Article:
The multi-cultural group meets up for a drink each week, and is part of a trend that has seen kava go beyond its Pacific roots, but the Kava Society has got some social media users hot under the collar.
But one of its founding members, Zbigniew Dumieński, said the group didn't pretend to follow any rituals or ceremonies and thinks it would be bad, culturally, if they did.
He said his initial interest in kava was sparked while he was in the Cook Islands and Niue for research.
"These are the only two countries in the South Pacific where kava was basically eradicated by the missionaries and paradoxically that's where I learned about kava. I was really interested to learn more about the reasons why it was eradicated [and] why it no longer exists in the culture."
He said he mixed with some kava drinkers overseas and brought some kava back to drink with friends.
The group started a website and focused more on the biological side of the plant, not so much the cultural aspects.
The group was made up of a mix of enthusiasts, he said.
"We have a few people from Europe, a few Kiwis, a couple of people from Tonga, sometimes an occassional person from Fiji or Vanuatu, we have a few people from Latin America. So it's a very diverse group."
Mr Dumienski said they sampled kava from different islands from across the Pacific.
"Each variety of it has different effects and flavours. We drink a lot of Hawaiian kava, which we really like, and sometimes we get kava from Vanuatu, Tonga, and some other places."
One person who took offence to the group was Fijian teacher Emmaline Matagi. She said she was angry because kava sits so deeply in Fijian culture and tradition.
"Just to see people drinking out of protein shakers and passing it around like it's water, or a protein shake they'd have before the gym, was really offensive in my eyes."
It was a world away from how it was done in Fiji where it's grown, dried, pounded and then mixed in a tanoa - or kava bowl. It would then be consumed as part of a ceremony with high chiefs and people of high status, she said.
"There's also the smaller version of those ceremonies where just families drink it. But even those ceremonies are quite traditional in the sense that there are special words that are used. There are special ways to present the kava, you give it to the oldest person first... [the Kava Society] was problematic to watch."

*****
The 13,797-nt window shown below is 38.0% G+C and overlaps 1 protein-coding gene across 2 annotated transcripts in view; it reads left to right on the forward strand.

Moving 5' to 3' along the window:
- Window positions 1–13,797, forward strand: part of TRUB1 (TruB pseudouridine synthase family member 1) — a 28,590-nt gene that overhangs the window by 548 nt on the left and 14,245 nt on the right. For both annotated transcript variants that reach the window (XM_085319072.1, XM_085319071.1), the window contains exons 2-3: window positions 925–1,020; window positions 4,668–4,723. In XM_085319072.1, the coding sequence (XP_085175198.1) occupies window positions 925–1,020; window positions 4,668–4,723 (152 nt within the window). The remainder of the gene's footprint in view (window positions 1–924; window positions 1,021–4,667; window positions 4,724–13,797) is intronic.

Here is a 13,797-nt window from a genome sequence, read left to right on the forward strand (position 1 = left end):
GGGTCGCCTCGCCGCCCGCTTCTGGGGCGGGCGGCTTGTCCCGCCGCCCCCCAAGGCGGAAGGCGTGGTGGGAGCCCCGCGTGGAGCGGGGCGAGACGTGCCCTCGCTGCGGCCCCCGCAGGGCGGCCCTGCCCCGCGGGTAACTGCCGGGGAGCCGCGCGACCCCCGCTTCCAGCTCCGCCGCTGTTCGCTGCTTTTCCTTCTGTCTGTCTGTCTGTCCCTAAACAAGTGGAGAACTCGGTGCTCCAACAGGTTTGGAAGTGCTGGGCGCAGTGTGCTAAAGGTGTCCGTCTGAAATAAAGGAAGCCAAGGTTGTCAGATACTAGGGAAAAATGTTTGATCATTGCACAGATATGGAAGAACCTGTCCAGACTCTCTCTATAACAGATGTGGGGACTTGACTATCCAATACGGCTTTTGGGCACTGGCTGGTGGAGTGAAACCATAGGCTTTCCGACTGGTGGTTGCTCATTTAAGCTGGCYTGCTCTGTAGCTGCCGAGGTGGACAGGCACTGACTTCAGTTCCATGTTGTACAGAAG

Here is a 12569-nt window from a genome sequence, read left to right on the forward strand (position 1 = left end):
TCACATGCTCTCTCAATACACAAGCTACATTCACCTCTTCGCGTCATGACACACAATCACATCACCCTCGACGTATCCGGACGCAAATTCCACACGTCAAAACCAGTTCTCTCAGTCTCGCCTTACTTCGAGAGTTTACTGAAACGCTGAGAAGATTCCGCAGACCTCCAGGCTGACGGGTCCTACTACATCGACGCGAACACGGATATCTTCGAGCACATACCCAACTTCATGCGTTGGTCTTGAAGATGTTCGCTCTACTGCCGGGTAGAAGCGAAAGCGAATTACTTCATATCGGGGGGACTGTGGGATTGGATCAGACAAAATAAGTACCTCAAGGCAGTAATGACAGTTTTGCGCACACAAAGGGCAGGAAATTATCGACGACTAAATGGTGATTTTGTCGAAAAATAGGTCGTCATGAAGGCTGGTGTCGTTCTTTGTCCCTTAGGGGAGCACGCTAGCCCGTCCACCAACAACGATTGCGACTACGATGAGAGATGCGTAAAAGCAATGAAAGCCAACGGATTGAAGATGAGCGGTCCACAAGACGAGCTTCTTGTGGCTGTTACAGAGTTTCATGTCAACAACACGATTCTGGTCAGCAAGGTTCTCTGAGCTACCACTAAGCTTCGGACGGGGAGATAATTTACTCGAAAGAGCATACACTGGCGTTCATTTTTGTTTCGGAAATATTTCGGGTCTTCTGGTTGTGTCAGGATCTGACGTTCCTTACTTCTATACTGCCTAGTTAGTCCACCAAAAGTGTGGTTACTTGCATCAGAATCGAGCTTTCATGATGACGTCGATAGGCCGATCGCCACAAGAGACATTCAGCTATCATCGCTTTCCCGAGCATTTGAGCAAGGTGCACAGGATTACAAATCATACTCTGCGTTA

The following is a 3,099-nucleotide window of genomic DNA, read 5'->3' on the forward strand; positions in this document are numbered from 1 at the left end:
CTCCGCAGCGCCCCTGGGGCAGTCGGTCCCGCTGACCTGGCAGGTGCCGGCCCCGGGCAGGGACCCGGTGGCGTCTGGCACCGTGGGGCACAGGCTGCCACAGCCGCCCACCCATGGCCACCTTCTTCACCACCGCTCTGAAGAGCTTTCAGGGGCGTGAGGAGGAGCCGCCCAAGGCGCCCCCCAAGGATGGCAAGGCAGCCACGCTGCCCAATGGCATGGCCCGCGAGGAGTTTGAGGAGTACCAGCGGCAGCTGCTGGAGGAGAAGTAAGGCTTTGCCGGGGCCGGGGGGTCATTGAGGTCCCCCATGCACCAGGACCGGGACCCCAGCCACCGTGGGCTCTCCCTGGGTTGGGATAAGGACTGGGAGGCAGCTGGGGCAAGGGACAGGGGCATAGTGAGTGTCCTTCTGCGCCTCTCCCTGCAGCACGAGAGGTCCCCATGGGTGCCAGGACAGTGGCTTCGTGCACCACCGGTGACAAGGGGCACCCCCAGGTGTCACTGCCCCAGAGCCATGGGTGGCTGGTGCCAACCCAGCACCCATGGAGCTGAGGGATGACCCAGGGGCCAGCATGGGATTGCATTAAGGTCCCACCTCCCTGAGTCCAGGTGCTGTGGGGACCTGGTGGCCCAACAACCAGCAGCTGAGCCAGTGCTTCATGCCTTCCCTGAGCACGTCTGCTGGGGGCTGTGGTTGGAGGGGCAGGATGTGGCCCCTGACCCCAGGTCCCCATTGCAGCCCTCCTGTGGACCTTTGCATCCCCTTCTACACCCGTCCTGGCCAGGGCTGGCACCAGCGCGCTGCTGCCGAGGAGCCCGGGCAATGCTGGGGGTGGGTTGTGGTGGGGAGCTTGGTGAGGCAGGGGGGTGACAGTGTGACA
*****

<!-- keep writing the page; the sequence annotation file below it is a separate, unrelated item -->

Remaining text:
Ms Matagi acknowledged that Kava Society may have researched the plant, but said there were better ways to try it respectfully.
"Why not approach someone from the Pacific Islands who does it, that has the contacts to do it. And then go and join them and let them lead it, let them be the expert in that field."
Auckland University of Technology PhD student Edmond Fehoko completed his Masters on kava ceremonies for New-Zealand born Tongan men.
He said although Tongan traditions were still practiced here, there had been a move towards more informal sessions - a format the Kava Society followed.
He didn't think the group was much different to other modern ones around the country.
"They do the same thing that we do. We don't go in and do a ritual, heck no. We go in like everyone else and just sit there and drink, talk, share, offload our stories, offload our experiences, stuff we can't share with our wives, partners, and families - can do that in the kava circle.
"Pretty sure that's what the club was doing. So I honestly think they do the same thing we do, it's just the colour of the skin that was the big difference."
But Ms Matagi said there needed to be a realisation that kava was spiritual. She said people should try it if they wanted to, but recognise its place in Pacific cultures.